Simultaneous study of five candidate target antigens (CD20, CD22, CD33, CD52, HER2) for antibody-based immunotherapy in B-ALL: a monocentric study of 44 cases

In the last few years, targeted immunotherapy for haematological diseases has been developed to reduce the toxicity of chemotherapy and to improve treatment efficacy.1 As the prognosis of B-acute lymphoblastic leukaemia (B-ALL) in adults and in some children remains poor, we have investigated the simultaneous expression of five target surface antigens (sAg) (CD20, CD22, CD33, CD52, HER2) for which monoclonal antibodies are currently available for immunotherapy (rituximab, epratuzumab, gemtuzumab, alemtuzumab, trastuzumab).

We have identified a series of 44 B-ALL (22 males and 22 females) at diagnosis (n=40) or at relapse (n=4) between March 2000 and June 2008. The median age was 51 (range 5–92) years. There were 13 Philadelphia positive B-ALL. CD20, CD22, CD33, CD52 and HER2 expression was assessed using multicolour flow cytometry with the following phycoerythrin-conjugated monoclonal antibodies directed against: CD20 (L27), CD22 (SHCL1), CD33 (P67.6), HER2 (Neu 24.7) purchased from BD (San Jose, CA, USA) and CD52 (CF1.D12) purchased from Caltag (Buckingham, UK). A CD19+CD45+low blast cell gating strategy was also used. The mean fluorescence intensity ratio was obtained by dividing the mean fluorescence intensity of the considered antibody by that of its isotypic control. Positivity threshold was defined by a ratio intensity of 2.

When considering positivity in >30% of the blast population, CD20, CD22, CD33, CD52 and HER2 expression was observed in 29.5, 98, 54.5, 88.5 and 20.5% of patients, respectively. Of note, all patients were positive for at least one target surface antigen. In all, 2 (4%), 11 (25%), 23 (52%), 5 (11%) and 3 (7%) patients were positive for one, two, three, four or all five target sAg. The observed sAg combinations were as follows: one sAg (CD22, n=2); two sAg (CD22/CD52, n=8; CD22/CD33, n=2; CD33/CD52, n=1), three sAg (CD22/CD33/CD52, n=13; CD20/CD22/CD52, n=6; CD22/CD52/HER2, n=3; CD22/CD33/HER2, n=1), four sAg (CD20/CD22/CD33/CD52, n=3; CD20/CD22/CD52/HER2, n=1; CD22/CD33/CD52/HER2, n=1). Altogether, 86, 52, 29.5 and 20.5% of the patients were positive for CD22/CD52, CD22/CD33, CD22/CD20 and CD22/HER2, respectively. All CD20 and HER2-positive patients were also positive for CD22 and CD52. Out of the total number of patients 48% were positive for both CD33 and CD52. Interestingly, all Philadelphia-positive B-ALL were positive for CD22 and CD52.

If considering positivity in >90% of the blast population, CD20, CD22, CD33, CD52 and HER2 expression proved to be positive in 16, 95.5, 45.5, 86 and 7% of the patients, respectively. Only one patient was negative for all the tested sAg. Finally, two patients who were analysed at diagnosis, could be also analysed at the time of relapse, and showed no change of sAg expression (unchanged expression of CD22/CD33/CD52 and CD20/CD22/CD33/CD52/HER2).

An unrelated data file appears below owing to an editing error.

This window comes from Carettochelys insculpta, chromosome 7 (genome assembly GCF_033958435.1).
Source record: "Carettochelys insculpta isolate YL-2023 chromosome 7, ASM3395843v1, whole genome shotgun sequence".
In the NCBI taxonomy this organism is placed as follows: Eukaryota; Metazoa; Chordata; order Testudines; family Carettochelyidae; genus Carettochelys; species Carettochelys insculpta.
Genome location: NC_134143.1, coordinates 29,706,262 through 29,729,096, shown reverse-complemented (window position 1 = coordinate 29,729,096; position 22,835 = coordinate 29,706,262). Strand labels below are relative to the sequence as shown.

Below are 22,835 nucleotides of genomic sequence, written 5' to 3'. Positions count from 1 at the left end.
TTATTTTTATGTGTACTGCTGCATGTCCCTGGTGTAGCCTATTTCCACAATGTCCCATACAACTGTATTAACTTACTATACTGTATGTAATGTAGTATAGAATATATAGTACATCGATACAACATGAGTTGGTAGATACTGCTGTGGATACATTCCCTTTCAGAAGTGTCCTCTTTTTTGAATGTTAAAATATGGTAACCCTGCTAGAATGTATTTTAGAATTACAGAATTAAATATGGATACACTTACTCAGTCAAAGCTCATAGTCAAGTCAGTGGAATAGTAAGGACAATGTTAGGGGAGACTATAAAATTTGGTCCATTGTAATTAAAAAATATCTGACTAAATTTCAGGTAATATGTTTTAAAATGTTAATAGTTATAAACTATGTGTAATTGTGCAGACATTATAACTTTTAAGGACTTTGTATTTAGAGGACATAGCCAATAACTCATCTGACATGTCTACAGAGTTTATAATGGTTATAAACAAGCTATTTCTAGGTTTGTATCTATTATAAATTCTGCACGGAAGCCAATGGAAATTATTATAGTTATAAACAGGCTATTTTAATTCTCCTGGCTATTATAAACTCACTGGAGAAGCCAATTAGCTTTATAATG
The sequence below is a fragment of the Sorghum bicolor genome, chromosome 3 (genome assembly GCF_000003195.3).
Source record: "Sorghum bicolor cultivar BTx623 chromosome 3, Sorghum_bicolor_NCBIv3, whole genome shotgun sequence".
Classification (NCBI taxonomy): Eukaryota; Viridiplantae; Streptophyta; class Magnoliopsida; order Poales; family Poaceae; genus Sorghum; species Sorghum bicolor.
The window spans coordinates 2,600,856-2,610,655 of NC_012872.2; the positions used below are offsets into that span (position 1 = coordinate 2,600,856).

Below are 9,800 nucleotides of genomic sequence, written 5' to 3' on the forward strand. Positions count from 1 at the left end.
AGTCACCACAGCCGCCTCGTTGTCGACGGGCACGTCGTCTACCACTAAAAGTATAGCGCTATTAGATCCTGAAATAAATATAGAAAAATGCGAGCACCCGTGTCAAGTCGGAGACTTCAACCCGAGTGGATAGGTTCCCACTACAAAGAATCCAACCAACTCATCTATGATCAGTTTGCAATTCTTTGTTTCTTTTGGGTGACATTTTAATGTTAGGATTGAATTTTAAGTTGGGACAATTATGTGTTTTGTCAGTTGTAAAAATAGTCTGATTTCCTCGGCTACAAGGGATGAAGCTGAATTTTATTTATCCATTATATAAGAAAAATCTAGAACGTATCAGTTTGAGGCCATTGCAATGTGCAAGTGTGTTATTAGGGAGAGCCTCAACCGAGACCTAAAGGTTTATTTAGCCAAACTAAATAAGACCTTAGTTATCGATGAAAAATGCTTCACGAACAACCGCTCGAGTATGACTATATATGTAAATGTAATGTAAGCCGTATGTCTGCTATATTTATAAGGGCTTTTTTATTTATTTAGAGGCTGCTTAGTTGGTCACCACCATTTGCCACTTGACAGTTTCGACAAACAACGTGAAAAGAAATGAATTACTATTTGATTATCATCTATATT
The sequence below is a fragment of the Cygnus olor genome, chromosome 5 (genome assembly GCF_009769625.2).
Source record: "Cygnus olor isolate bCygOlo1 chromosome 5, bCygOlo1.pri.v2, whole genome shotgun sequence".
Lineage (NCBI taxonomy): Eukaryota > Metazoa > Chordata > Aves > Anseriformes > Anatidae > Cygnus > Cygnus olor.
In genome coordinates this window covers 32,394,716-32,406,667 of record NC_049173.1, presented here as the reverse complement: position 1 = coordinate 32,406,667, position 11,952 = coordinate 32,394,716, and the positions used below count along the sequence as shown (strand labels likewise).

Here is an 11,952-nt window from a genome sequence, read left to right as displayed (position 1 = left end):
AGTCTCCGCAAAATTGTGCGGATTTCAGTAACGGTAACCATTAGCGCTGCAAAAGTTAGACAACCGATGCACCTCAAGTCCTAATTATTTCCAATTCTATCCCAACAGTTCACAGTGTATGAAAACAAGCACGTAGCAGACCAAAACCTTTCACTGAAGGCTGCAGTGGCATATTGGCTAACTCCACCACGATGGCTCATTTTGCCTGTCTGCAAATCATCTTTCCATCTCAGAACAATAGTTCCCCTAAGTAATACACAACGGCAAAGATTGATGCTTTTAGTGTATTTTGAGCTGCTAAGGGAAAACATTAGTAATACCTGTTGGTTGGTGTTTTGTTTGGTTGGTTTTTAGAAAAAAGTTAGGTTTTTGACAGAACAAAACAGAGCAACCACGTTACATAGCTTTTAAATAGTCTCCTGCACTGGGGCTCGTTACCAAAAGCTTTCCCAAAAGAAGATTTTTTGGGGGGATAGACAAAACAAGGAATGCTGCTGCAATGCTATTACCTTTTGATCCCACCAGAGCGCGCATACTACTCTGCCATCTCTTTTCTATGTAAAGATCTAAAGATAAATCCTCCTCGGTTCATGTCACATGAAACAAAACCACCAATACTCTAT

This series shows that targeted immunotherapy could be considered in almost all patients with B-ALL. The latter might be particularly useful with respect to the use of the commercially available anti-CD22 and anti-CD52 antibodies (>80% of positive patients). Results of monotherapy with single anti-CD20, anti-CD22, anti-CD33 or anti-CD52 therapeutic antibodies have already been reported in a few cases of ALL with some relative efficacy.2, 3, 4, 5 Moreover, we are currently testing the tolerance and efficacy of trastuzumab (Herceptin) in relapsed/refractory B-ALL patients as we have shown that one third of these cases express the HER2 surface antigen.6 In terms of perspective, the next step would be to use the above antibodies as frontline therapy, in combination with standard chemotherapy. As a consequence, some concern could be raised about re-administration of such antibodies at the time of relapse because of the possible risk of the downregulation of their expression at the surface of the leukaemic cells. Indeed, loss of CD20 expression after rituximab is now a well-known phenomenon and interpreted as a mechanism of drug resistance in patients with CD20+ lymphoma.2 However, other studies using the anti-CD33, anti-CD52 or anti-CD22 therapeutic antibodies did not show that downregulation of these sAg is likely to be a common leukaemia-resistance pathway,3, 7, 8 suggesting that they can be used both at the time of diagnosis and relapse in B-ALL.

Our series also suggest that a combination of therapeutic antibodies (with or without chemotherapy) could be envisioned in a majority of patients, at least from a theoretical point of view. The latter proved to be feasible in chronic lymphocytic leukaemia, where the combination of rituximab and Campath has shown efficacy without excessive toxicity.7 Thus, from our results, therapeutic associations combining anti-CD22/anti-CD52, anti-CD22/anti-CD33 or anti-CD33/anti-CD52 may represent attractive candidates for prospective testing in phase 1–2 trials including refractory B-ALL patients.


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Chevallier, P., Robillard, N., Houille, G. et al. Simultaneous study of five candidate target antigens (CD20, CD22, CD33, CD52, HER2) for antibody-based immunotherapy in B-ALL: a monocentric study of 44 cases. Leukemia 23, 806–807 (2009).

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